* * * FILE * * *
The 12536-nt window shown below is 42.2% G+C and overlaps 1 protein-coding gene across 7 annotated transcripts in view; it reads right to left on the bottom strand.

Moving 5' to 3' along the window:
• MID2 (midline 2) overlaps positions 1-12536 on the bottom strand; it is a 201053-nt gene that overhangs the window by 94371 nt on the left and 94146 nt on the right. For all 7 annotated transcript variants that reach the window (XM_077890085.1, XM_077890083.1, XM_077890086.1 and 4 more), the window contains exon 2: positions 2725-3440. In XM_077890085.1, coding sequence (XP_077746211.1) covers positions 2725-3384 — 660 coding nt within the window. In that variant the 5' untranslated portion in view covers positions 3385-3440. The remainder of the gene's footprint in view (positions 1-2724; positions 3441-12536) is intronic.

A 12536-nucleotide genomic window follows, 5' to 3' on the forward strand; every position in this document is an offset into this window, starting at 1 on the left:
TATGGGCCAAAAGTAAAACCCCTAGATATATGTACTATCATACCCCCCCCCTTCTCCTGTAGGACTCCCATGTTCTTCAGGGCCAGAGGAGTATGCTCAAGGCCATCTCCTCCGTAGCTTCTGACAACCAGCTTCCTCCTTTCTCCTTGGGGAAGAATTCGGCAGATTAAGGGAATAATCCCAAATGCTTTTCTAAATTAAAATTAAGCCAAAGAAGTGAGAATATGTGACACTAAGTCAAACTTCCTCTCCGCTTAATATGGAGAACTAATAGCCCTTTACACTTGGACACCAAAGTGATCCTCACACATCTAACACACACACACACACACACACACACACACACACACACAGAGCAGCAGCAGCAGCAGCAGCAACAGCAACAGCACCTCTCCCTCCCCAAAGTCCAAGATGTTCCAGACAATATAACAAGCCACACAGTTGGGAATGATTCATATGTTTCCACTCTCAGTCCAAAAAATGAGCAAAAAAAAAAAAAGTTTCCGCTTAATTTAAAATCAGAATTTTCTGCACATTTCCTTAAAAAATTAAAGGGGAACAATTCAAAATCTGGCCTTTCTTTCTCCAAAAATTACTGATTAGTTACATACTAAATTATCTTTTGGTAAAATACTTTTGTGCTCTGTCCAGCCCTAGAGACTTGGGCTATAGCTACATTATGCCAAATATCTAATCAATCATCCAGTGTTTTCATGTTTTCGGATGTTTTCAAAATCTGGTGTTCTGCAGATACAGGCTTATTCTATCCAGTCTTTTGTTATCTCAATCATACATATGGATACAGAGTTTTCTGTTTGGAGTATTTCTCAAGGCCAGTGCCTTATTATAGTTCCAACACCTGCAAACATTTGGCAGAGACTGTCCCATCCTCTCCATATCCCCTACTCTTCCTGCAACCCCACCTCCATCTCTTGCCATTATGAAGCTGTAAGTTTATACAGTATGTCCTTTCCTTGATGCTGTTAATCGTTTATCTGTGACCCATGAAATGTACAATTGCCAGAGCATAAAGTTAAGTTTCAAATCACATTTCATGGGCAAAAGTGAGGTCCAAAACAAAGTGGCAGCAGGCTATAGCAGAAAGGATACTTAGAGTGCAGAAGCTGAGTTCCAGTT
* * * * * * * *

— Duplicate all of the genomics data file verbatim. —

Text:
The 12536-nt window shown below is 42.2% G+C and overlaps 1 protein-coding gene across 7 annotated transcripts in view; it reads right to left on the bottom strand.

Moving 5' to 3' along the window:
• MID2 (midline 2) overlaps positions 1-12536 on the bottom strand; it is a 201053-nt gene that overhangs the window by 94371 nt on the left and 94146 nt on the right. For all 7 annotated transcript variants that reach the window (XM_077890085.1, XM_077890083.1, XM_077890086.1 and 4 more), the window contains exon 2: positions 2725-3440. In XM_077890085.1, coding sequence (XP_077746211.1) covers positions 2725-3384 — 660 coding nt within the window. In that variant the 5' untranslated portion in view covers positions 3385-3440. The remainder of the gene's footprint in view (positions 1-2724; positions 3441-12536) is intronic.

A 12536-nucleotide genomic window follows, 5' to 3' on the forward strand; every position in this document is an offset into this window, starting at 1 on the left:
TATGGGCCAAAAGTAAAACCCCTAGATATATGTACTATCATACCCCCCCCCTTCTCCTGTAGGACTCCCATGTTCTTCAGGGCCAGAGGAGTATGCTCAAGGCCATCTCCTCCGTAGCTTCTGACAACCAGCTTCCTCCTTTCTCCTTGGGGAAGAATTCGGCAGATTAAGGGAATAATCCCAAATGCTTTTCTAAATTAAAATTAAGCCAAAGAAGTGAGAATATGTGACACTAAGTCAAACTTCCTCTCCGCTTAATATGGAGAACTAATAGCCCTTTACACTTGGACACCAAAGTGATCCTCACACATCTAACACACACACACACACACACACACACACACACACACACAGAGCAGCAGCAGCAGCAGCAGCAACAGCAACAGCACCTCTCCCTCCCCAAAGTCCAAGATGTTCCAGACAATATAACAAGCCACACAGTTGGGAATGATTCATATGTTTCCACTCTCAGTCCAAAAAATGAGCAAAAAAAAAAAAAGTTTCCGCTTAATTTAAAATCAGAATTTTCTGCACATTTCCTTAAAAAATTAAAGGGGAACAATTCAAAATCTGGCCTTTCTTTCTCCAAAAATTACTGATTAGTTACATACTAAATTATCTTTTGGTAAAATACTTTTGTGCTCTGTCCAGCCCTAGAGACTTGGGCTATAGCTACATTATGCCAAATATCTAATCAATCATCCAGTGTTTTCATGTTTTCGGATGTTTTCAAAATCTGGTGTTCTGCAGATACAGGCTTATTCTATCCAGTCTTTTGTTATCTCAATCATACATATGGATACAGAGTTTTCTGTTTGGAGTATTTCTCAAGGCCAGTGCCTTATTATAGTTCCAACACCTGCAAACATTTGGCAGAGACTGTCCCATCCTCTCCATATCCCCTACTCTTCCTGCAACCCCACCTCCATCTCTTGCCATTATGAAGCTGTAAGTTTATACAGTATGTCCTTTCCTTGATGCTGTTAATCGTTTATCTGTGACCCATGAAATGTACAATTGCCAGAGCATAAAGTTAAGTTTCAAATCACATTTCATGGGCAAAAGTGAGGTCCAAAACAAAGTGGCAGCAGGCTATAGCAGAAAGGATACTTAGAGTGCAGAAGCTGAGTTCCAGTT